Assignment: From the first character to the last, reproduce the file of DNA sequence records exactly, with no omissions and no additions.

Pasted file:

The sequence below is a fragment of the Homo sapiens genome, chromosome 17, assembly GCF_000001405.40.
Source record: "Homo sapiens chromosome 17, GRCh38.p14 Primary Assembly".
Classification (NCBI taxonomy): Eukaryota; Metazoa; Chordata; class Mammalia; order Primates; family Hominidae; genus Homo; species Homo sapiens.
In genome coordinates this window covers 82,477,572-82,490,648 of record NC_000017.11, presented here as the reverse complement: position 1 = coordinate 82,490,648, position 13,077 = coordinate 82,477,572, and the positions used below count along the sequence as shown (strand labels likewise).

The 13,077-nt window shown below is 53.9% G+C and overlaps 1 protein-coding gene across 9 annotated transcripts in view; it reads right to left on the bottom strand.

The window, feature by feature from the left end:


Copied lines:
The sequence below is a fragment of the Homo sapiens genome, chromosome 17, assembly GCF_000001405.40.
Source record: "Homo sapiens chromosome 17, GRCh38.p14 Primary Assembly".
Classification (NCBI taxonomy): Eukaryota; Metazoa; Chordata; class Mammalia; order Primates; family Hominidae; genus Homo; species Homo sapiens.
In genome coordinates this window covers 82,477,572-82,490,648 of record NC_000017.11, presented here as the reverse complement: position 1 = coordinate 82,490,648, position 13,077 = coordinate 82,477,572, and the positions used below count along the sequence as shown (strand labels likewise).

The 13,077-nt window shown below is 53.9% G+C and overlaps 1 protein-coding gene across 9 annotated transcripts in view; it reads right to left on the bottom strand.

The window, feature by feature from the left end: